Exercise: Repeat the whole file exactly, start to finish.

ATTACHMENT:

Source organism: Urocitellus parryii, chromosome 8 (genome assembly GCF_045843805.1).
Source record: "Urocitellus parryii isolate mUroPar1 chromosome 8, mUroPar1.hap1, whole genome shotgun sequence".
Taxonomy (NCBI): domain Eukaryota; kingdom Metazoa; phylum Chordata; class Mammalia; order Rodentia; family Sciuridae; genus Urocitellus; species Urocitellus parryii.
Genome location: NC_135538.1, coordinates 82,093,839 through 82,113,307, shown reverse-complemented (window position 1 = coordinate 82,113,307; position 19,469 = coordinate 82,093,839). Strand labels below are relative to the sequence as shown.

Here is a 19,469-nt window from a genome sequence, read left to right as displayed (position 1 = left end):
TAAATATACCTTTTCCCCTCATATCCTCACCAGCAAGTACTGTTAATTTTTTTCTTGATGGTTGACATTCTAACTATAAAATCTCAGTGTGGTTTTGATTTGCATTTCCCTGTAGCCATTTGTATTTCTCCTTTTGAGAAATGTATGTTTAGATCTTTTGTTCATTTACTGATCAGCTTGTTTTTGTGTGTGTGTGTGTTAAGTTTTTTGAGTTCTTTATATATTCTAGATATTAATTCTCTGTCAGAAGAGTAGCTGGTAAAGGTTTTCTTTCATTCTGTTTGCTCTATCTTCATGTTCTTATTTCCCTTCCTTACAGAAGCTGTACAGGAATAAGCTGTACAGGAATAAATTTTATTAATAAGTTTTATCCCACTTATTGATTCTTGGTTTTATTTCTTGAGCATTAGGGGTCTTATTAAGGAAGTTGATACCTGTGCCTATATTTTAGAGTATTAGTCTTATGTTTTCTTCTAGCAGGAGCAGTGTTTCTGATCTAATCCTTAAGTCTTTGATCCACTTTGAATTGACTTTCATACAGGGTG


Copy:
Source organism: Urocitellus parryii, chromosome 8 (genome assembly GCF_045843805.1).
Source record: "Urocitellus parryii isolate mUroPar1 chromosome 8, mUroPar1.hap1, whole genome shotgun sequence".
Taxonomy (NCBI): domain Eukaryota; kingdom Metazoa; phylum Chordata; class Mammalia; order Rodentia; family Sciuridae; genus Urocitellus; species Urocitellus parryii.
Genome location: NC_135538.1, coordinates 82,093,839 through 82,113,307, shown reverse-complemented (window position 1 = coordinate 82,113,307; position 19,469 = coordinate 82,093,839). Strand labels below are relative to the sequence as shown.

Here is a 19,469-nt window from a genome sequence, read left to right as displayed (position 1 = left end):
TAAATATACCTTTTCCCCTCATATCCTCACCAGCAAGTACTGTTAATTTTTTTCTTGATGGTTGACATTCTAACTATAAAATCTCAGTGTGGTTTTGATTTGCATTTCCCTGTAGCCATTTGTATTTCTCCTTTTGAGAAATGTATGTTTAGATCTTTTGTTCATTTACTGATCAGCTTGTTTTTGTGTGTGTGTGTGTTAAGTTTTTTGAGTTCTTTATATATTCTAGATATTAATTCTCTGTCAGAAGAGTAGCTGGTAAAGGTTTTCTTTCATTCTGTTTGCTCTATCTTCATGTTCTTATTTCCCTTCCTTACAGAAGCTGTACAGGAATAAGCTGTACAGGAATAAATTTTATTAATAAGTTTTATCCCACTTATTGATTCTTGGTTTTATTTCTTGAGCATTAGGGGTCTTATTAAGGAAGTTGATACCTGTGCCTATATTTTAGAGTATTAGTCTTATGTTTTCTTCTAGCAGGAGCAGTGTTTCTGATCTAATCCTTAAGTCTTTGATCCACTTTGAATTGACTTTCATACAGGGTG